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Thread: Timer

  1. #1
    barts2108 is offline Member
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    Default Timer

    Hi All,

    I have a program in java which is running already for some time... It is used for logging variables from a PLC. The program is running on Win XP.

    For some PLC items I use timers to log them periodically.

    Snippets from the code

    import java.util.Timer;
    import java.util.TimerTask;

    public class blabla {........

    static Timer timerT10s;

    upon initialisation
    if (grpT10s != null) {
    if (timerT10s != null) {
    timerT10s.cancel();
    }
    Timer timerT10s = new Timer ( ) ;
    timerT10s.scheduleAtFixedRate ( new TimerTaskT10s ( ), 250 ,10000 ) ;
    }

    and timertask

    class TimerTaskT10s extends TimerTask {
    public void run ( ) {
    .....
    }

    All works quite ok.

    Now we found that whenever we change the clock in win XP problems start happening with the timers.

    (A) If I set the clock one hour later, I see the application is hogging the CPU up to 100% cpu load.
    (B) If I change the clock to one hour earlier, the CPU load is 0% for the application and if I set a breakpoint in my timertaskT10S, there is no stop on the breakpoint.

    It looks to me that in situation (A) the timers will callback faster and in situation (B) the timers not callback at all.

    I have searched for this, but cannot find information on it.

    Is this a common problem with the timers in Java ?
    Can something be done about it ? (and yes I must be able to change the clock)

    Any suggestions are welcome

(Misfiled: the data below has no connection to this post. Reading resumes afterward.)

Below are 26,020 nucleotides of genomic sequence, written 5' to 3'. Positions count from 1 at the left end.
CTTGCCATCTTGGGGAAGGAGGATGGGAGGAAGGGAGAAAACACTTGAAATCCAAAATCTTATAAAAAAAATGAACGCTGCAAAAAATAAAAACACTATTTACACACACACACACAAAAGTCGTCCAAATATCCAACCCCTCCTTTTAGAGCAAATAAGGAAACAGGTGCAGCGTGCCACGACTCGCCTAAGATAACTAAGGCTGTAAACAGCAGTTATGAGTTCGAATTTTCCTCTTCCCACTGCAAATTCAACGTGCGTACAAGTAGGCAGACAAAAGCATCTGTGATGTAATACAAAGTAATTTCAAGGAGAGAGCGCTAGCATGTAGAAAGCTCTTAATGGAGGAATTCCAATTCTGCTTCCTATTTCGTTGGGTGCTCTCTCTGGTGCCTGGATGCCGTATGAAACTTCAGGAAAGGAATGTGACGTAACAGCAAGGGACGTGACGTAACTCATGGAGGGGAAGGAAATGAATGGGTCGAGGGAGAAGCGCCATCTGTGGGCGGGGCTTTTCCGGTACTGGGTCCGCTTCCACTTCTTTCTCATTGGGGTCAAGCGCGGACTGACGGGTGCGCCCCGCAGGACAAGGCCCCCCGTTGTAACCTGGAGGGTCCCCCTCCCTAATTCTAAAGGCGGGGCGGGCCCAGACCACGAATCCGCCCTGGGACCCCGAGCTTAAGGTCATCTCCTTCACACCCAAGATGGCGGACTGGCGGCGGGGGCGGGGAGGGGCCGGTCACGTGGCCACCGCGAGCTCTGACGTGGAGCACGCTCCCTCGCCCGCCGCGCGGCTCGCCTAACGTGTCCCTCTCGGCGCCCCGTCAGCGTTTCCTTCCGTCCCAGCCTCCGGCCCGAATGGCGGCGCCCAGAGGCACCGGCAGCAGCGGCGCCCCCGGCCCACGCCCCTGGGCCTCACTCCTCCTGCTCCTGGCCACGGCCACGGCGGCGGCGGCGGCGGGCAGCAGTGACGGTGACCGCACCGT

2. #2
    iluxa is offline Senior Member
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    Default

    perhaps don't use Timer? make your own thread that would look like

    while(true) {
    Thread.sleep(aWhile);
    doStuff();
    }

  3. #3
    barts2108 is offline Member
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    Default

    For the longer timers I can imagine that it works. However I also have timers 10ms and 100ms and they are short for a purpose. It is why I use executeAtFixedRate.... a sleep I think will never be accurate

  4. #4
    Singing Boyo is offline Senior Member
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    Default

    As far as I know, the Java timer classes are based on Thread.sleep... so it will most likely not make much of a difference.
    If the above doesn't make sense to you, ignore it, but remember it - might be useful!
    And if you just randomly taught yourself to program, well... you're just like me!

  5. #5
    iluxa is offline Senior Member
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    what you can do to achieve a bit better accuracy is like

    while (currentTime < targetTime) {
    Thread.sleep (0.9 of the remaining time);
    }

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